Christmas trees may be more expensive this year.
LEON NEAL—AFP/Getty Images
By Kerry Close
December 1, 2016

It might not be the most wonderful time of the year to buy a Christmas tree.

Tree shortages—brought on by droughts and other environmental problems—could be driving up the price of the centerpiece of your holiday decor, Consumerist reported. In particular, the rising cost of trees in Oregon and elsewhere in the Pacific Northwest could hike prices nationwide, since that region supplies to buyers from out of state.

Dan Bollander—who was grown trees in drought-stricken Southern California for the past 37 years—told CBS Los Angeles prices spiked by 10% this year. He said that’s in part due to a previous national overabundance of trees, which caused many sellers, including in the Pacific Northwest, to leave the business or sell fewer frees.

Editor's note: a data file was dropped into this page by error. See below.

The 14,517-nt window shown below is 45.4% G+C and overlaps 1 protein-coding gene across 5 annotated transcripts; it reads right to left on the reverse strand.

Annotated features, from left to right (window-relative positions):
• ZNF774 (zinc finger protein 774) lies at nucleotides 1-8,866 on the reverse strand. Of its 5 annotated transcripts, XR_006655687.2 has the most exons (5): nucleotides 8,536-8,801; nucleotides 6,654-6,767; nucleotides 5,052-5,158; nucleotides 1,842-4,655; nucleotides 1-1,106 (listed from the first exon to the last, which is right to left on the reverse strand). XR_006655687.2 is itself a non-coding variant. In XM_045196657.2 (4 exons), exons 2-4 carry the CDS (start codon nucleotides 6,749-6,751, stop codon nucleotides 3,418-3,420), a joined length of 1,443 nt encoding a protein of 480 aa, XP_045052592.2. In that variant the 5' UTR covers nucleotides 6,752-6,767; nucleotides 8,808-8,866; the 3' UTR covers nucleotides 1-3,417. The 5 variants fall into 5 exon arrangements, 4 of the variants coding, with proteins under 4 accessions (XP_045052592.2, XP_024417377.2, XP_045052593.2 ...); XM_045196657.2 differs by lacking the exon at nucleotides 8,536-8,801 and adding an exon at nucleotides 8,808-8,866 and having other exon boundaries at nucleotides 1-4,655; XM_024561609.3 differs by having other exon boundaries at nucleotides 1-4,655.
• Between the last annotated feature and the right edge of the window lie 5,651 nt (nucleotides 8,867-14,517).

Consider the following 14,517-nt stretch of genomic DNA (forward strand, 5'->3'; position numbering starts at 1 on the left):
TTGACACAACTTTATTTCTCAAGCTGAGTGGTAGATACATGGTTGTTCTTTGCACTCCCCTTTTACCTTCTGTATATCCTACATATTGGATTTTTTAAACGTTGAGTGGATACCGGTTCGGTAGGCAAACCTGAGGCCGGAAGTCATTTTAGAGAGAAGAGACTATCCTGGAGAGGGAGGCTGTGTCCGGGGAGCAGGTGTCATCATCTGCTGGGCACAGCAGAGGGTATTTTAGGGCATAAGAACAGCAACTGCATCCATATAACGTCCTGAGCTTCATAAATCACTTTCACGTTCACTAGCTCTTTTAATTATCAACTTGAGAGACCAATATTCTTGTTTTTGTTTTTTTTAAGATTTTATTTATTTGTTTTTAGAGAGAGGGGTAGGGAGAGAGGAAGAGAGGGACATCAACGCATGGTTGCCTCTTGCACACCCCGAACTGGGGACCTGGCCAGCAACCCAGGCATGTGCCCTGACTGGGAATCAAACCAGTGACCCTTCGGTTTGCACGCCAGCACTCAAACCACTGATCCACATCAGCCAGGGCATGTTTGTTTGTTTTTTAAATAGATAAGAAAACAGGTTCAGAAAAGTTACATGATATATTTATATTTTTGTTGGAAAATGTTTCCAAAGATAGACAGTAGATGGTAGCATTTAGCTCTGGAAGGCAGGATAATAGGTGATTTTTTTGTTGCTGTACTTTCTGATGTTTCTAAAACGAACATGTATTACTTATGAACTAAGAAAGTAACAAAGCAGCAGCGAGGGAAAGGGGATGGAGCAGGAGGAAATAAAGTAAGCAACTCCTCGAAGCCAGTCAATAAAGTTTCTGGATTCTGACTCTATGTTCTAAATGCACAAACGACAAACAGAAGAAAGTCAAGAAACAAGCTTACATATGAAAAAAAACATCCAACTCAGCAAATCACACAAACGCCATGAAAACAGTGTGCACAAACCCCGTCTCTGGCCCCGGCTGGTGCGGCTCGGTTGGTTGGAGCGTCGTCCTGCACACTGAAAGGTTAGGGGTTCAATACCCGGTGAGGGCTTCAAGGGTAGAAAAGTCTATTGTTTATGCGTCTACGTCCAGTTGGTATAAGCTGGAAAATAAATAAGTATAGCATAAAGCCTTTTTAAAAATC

Meanwhile, sellers in West Virginia told NBC affiliate WJAC that prices for supplies on which farmers rely, including fertilizer and fuel, have risen over the past year. As a result, the price tag on trees jumped by about 3%.

In Tennessee—which has been ravaged by wildfires that destroyed vegetation—buyers can expect less variety of trees, according to WJHL.com. Still, growers say that business has been relatively steady. And in Alabama, which has also grappled with drought, prices have remained unaffected, though trees might be slightly smaller than normal this year, WHNT News reported.

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